The MoD’s Secretary of Defence Production, R K Singh, talking exclusively to Business Standard, has detailed Mazagon Dock’s road map for simultaneously executing the Scorpene order (Project 75, as it is termed) and the three additional submarines that are a part of the six-submarine Project 75I order

Business Standard had reported yesterday that the MoD’s apex Defence Acquisition Council (DAC) had ruled out India’s private sector from Project 75I. The first two submarines of Project 75I will be built abroad in the foreign collaborator’s shipyard. The other four submarines will be built in MoD-owned shipyards: recently acquired Hindustan Shipyard Ltd will build one, while MDL builds three.

R K Singh explains, “First, the Scorpene delay will be trimmed down to less than 18 months. The original plan was for the first Scorpene to be delivered in December 2012; and the other five submarines at one-year intervals till December 2017. While the first Scorpene will only be ready in August 2015, Mazagon Dock will deliver the others faster, at nine-month intervals, and finish the last Scorpene by May 2019.”

MoD sources say Mazagon Dock is being pushed towards an even more ambitious delivery schedule: Of one Scorpene every seven months. On August 11, Defence Minister A K Antony told Parliament that Project 75 would complete work by the second half of 2018.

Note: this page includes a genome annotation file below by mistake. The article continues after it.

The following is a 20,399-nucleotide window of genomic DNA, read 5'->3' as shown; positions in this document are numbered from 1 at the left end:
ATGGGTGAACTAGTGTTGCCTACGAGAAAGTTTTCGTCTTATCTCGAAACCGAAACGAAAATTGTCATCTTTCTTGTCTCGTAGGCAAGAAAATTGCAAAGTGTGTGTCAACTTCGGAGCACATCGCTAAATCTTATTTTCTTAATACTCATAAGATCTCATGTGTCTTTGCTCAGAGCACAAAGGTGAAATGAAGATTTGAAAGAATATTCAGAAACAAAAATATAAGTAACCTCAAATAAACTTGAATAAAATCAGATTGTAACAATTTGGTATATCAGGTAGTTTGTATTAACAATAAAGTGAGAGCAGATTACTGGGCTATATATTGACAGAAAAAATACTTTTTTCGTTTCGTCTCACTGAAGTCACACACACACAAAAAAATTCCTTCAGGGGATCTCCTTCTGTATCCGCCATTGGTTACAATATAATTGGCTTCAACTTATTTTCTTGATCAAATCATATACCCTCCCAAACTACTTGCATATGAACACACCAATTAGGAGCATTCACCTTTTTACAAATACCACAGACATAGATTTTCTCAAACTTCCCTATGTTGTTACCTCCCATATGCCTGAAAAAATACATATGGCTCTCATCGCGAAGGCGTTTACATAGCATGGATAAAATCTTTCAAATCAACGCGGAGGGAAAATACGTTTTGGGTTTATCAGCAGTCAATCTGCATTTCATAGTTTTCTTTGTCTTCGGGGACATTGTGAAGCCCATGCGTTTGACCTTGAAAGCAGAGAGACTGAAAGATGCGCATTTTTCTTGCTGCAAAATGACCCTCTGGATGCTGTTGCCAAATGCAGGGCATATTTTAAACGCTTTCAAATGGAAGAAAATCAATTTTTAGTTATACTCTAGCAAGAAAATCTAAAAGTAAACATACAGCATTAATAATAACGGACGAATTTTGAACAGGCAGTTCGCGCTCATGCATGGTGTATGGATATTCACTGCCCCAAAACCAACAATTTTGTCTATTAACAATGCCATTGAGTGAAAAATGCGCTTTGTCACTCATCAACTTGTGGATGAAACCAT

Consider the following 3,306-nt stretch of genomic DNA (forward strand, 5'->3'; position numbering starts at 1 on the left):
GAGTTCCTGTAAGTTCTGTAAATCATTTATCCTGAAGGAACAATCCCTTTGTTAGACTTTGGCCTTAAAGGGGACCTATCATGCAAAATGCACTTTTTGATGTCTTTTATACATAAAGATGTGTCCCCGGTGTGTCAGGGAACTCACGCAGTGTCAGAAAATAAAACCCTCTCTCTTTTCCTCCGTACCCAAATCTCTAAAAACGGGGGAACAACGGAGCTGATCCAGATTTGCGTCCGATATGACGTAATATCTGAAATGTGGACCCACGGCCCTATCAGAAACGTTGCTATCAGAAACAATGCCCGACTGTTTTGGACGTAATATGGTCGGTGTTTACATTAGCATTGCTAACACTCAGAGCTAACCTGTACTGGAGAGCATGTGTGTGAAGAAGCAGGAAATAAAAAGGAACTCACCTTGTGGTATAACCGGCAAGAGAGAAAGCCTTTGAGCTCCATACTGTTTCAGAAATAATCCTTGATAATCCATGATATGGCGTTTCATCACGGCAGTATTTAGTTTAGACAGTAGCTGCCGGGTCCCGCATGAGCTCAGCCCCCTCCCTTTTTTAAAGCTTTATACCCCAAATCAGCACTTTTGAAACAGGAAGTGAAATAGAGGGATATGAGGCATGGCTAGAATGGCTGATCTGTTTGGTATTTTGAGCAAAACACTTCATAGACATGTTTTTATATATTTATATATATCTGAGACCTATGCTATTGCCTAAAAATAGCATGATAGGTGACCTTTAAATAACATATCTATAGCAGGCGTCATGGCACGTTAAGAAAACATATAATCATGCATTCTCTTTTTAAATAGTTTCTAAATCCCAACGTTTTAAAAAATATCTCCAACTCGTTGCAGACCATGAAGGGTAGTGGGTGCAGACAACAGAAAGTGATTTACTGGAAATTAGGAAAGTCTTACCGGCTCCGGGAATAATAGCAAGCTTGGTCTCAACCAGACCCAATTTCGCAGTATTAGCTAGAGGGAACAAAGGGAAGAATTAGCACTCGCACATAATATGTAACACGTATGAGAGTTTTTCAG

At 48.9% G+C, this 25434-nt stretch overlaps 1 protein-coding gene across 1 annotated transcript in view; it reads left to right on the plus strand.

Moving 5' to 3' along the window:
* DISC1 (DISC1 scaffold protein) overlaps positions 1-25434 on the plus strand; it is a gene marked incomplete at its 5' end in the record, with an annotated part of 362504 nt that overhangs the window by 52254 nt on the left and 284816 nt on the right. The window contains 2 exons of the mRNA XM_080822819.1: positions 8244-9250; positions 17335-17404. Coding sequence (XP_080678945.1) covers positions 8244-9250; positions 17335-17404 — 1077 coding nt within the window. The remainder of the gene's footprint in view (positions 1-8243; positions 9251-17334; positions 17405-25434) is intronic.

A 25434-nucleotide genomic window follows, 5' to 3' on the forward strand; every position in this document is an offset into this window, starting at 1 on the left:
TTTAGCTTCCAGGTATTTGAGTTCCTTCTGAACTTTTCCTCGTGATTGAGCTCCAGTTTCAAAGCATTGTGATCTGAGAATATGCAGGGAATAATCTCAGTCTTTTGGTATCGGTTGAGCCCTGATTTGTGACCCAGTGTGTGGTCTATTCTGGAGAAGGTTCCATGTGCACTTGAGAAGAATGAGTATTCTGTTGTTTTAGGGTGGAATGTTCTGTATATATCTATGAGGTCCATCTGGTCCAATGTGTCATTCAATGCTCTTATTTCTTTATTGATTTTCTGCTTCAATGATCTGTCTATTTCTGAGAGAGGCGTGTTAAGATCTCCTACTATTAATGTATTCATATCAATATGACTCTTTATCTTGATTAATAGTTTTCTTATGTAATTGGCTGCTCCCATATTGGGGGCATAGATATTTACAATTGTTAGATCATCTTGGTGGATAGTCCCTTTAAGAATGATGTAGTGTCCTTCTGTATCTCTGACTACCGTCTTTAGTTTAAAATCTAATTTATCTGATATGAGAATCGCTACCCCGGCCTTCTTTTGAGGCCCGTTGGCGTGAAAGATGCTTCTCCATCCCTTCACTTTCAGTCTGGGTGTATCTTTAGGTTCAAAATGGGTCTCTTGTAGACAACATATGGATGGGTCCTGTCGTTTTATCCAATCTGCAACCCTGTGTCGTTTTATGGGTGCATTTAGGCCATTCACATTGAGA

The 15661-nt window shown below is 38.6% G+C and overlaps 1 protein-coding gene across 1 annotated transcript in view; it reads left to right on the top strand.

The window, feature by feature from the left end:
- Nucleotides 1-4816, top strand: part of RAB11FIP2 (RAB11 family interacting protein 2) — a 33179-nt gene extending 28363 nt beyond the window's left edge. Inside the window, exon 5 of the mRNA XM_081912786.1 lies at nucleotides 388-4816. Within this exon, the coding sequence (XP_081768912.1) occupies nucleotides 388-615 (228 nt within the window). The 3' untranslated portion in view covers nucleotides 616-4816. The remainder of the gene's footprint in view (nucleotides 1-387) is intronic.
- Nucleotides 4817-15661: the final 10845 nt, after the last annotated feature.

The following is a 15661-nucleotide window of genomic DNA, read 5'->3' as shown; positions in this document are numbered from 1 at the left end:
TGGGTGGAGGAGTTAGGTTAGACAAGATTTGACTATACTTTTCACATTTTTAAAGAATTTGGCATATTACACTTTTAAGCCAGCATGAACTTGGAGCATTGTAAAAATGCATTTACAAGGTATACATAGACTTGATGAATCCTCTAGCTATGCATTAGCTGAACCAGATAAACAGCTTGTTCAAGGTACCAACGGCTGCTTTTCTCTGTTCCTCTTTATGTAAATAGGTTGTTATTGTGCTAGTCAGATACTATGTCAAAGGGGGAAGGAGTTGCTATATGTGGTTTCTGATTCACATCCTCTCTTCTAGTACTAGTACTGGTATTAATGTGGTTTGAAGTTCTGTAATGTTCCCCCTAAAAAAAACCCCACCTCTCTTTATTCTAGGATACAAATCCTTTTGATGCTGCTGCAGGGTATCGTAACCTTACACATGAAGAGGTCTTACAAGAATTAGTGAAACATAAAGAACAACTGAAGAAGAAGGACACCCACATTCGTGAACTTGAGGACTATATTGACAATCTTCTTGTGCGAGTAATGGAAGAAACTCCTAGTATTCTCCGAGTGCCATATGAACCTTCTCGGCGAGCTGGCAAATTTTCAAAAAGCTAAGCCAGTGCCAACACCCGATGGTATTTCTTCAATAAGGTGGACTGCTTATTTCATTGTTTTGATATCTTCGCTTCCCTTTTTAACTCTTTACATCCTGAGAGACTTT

But Project 75I, argues R K Singh, does not have to wait till then; it can begin as early as 2012. By that year, with all six Scorpene hulls fully built, the specialised hull workers and welders of Mazagon Dock could begin fabricating hulls for Project 75I.

Singh explains, “Two Scorpene hulls are already built and MDL is close to completing the third. By early 2012, all six Scorpene hulls will be ready. MDL’s hull fabrication shop — which cuts steel for the hull, rolls it, fabricates hull segments and then welds them together into a complete hull — will be sitting idle from 2012, and ready to be diverted to Project 75I.”

The Department of Defence Production also points out that Project 75I cannot begin for another five years. At least 12-24 months are needed for a Cabinet sanction for building the first two Project 75I submarines abroad. Selecting a foreign shipyard as collaborator for Project 75I will take another 24-36 months and then one year for price negotiations.

The six Project 75I submarines will be built on a new production line, on which work has already begun. During a visit to MDL in 2009, Business Standard was shown a 16-acre plot, adjoining MDL’s facilities in Mazagon, Mumbai, which the shipyard had acquired in the 1980s from Gujarat state PSU, Alcock Ashdown.

R K Singh confirmed, “We are going to execute Project 75I in a new yard, the Alcock Yard, on which MDL is building a second submarine production line.”

Private sector shipbuilder Larsen & Toubro finds the MoD’s decision to patronise Mazagon Dock inexplicable. L&T sources say the company was given to understand that they would participate in Project 75I as the second submarine line. Now, L&T’s experience and infrastructure would lie idle.

Thursday, 26 August 2010

Navy torpedoes Indian private shipyards' role in new Project


Scorpene submarine hull sections being readied at Mazagon Dock Ltd, Mumbai. The Scorpene programme (Project 75) is currently running 30-months late

(This is the first article of a four-part series on India's critical, yet significantly delayed, submarine programme)

by Ajai Shukla